Pinocchio at the National Theatre review: A brilliant but rather frightening tale aimed at very brave children

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Charming. Innocent. Carefree. These are words commonly associated with children’s theatre. None of them apply to the National’s production of Pinocchio, which I saw in previews last week. Thank goodness I didn’t have a child with me, though, because dark, twisted, and harrowing would be more accurate terms.

Much of this is down to the intrinsically disturbing nature of the story: an amoral wooden boy with a cricket for a conscience who is sent on a wild goose chase and punished severely for attempting to become human. And where other adaptations have doused this morality fable with saccharine, the National pulls no punches.

Pinocchio (Joe Idris-Roberts) is led by a tricksy cabaret fox (David Langham) away from the studio of his father/maker, on a quest to become real. (The fox, by the way, stabs a knife into his chest at the first meeting.) On the way, he is sold into slavery at the circus, then bundled off to the menacing “Pleasure Island” where naughty children get turned into donkeys. All this is accompanied by a chorus of creepy marionettes and masked children. It all makes the fact that his nose grows when he lies seem almost cute.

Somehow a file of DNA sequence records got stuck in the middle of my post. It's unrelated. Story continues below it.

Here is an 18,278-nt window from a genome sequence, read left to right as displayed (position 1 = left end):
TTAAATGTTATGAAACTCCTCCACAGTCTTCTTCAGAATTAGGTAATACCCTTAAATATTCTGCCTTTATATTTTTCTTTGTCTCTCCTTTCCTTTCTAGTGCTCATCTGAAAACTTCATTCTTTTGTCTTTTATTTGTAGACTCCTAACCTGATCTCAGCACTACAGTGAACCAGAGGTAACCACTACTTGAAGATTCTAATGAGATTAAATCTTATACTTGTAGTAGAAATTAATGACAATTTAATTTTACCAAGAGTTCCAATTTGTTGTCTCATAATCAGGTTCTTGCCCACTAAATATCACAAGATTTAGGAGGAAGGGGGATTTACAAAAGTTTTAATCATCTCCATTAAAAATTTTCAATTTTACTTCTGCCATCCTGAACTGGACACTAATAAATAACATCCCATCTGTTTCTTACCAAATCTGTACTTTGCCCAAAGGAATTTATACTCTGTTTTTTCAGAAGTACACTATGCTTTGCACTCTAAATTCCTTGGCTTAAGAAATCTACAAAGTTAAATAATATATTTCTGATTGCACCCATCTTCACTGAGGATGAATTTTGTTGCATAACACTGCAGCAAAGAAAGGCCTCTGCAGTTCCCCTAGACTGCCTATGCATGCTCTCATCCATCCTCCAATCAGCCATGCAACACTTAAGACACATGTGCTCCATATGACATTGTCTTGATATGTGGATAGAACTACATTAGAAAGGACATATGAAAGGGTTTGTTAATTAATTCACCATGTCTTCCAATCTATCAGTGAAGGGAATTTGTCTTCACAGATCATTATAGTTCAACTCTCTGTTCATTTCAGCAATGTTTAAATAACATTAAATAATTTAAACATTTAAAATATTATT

As with everything at the National, the set and staging is superb. Pinocchio is life-size, while the humans in the story – the carpenter Geppetto and the villainous men who aid the fox in kidnapping the boy – are giant papier-mâché puppets that loom and leer from above. Jiminy Cricket (Audrey Brisson) is another puppet, hopping after her charge with perfectly insectile movements.

The dance routine at Pleasure Island is flawless slapstick, hilarious and distressing in equal measure, and however they do the nose-elongation, it looks fantastically realistic. Finally, at the end, Pinocchio and Jiminy end up in the belly of a whale, in a suspended underwater sequence that’s truly breathtaking.

This is a brilliantly executed production, no question. It’s just a brilliantly executed horror story.

Maybe brave “eight-year-olds and above” (the target audience, according to the website) won’t be as scared as I was. There is music, and dancing, and eventually a happy ending. But this would have given a young me nightmares for weeks.